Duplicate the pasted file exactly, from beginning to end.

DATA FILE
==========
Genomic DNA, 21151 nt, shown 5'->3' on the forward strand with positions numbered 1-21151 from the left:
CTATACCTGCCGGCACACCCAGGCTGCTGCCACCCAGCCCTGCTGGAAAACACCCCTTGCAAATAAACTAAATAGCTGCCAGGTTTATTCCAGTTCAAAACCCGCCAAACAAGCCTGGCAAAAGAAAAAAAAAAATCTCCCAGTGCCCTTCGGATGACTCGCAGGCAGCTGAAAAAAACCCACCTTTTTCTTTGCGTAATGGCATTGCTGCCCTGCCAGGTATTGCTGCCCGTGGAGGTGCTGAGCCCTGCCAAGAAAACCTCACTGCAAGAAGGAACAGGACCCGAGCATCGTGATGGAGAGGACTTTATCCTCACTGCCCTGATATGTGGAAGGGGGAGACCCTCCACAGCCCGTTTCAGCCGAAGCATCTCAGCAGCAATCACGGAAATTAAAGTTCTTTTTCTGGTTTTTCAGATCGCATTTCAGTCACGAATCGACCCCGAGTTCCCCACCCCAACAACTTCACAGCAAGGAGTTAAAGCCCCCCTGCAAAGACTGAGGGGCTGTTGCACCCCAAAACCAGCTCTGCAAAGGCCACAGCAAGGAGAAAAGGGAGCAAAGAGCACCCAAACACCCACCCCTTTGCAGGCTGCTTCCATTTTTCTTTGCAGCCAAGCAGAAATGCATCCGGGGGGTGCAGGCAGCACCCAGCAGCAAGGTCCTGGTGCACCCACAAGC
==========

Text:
Genomic DNA, 21151 nt, shown 5'->3' on the forward strand with positions numbered 1-21151 from the left:
CTATACCTGCCGGCACACCCAGGCTGCTGCCACCCAGCCCTGCTGGAAAACACCCCTTGCAAATAAACTAAATAGCTGCCAGGTTTATTCCAGTTCAAAACCCGCCAAACAAGCCTGGCAAAAGAAAAAAAAAAATCTCCCAGTGCCCTTCGGATGACTCGCAGGCAGCTGAAAAAAACCCACCTTTTTCTTTGCGTAATGGCATTGCTGCCCTGCCAGGTATTGCTGCCCGTGGAGGTGCTGAGCCCTGCCAAGAAAACCTCACTGCAAGAAGGAACAGGACCCGAGCATCGTGATGGAGAGGACTTTATCCTCACTGCCCTGATATGTGGAAGGGGGAGACCCTCCACAGCCCGTTTCAGCCGAAGCATCTCAGCAGCAATCACGGAAATTAAAGTTCTTTTTCTGGTTTTTCAGATCGCATTTCAGTCACGAATCGACCCCGAGTTCCCCACCCCAACAACTTCACAGCAAGGAGTTAAAGCCCCCCTGCAAAGACTGAGGGGCTGTTGCACCCCAAAACCAGCTCTGCAAAGGCCACAGCAAGGAGAAAAGGGAGCAAAGAGCACCCAAACACCCACCCCTTTGCAGGCTGCTTCCATTTTTCTTTGCAGCCAAGCAGAAATGCATCCGGGGGGTGCAGGCAGCACCCAGCAGCAAGGTCCTGGTGCACCCACAAGC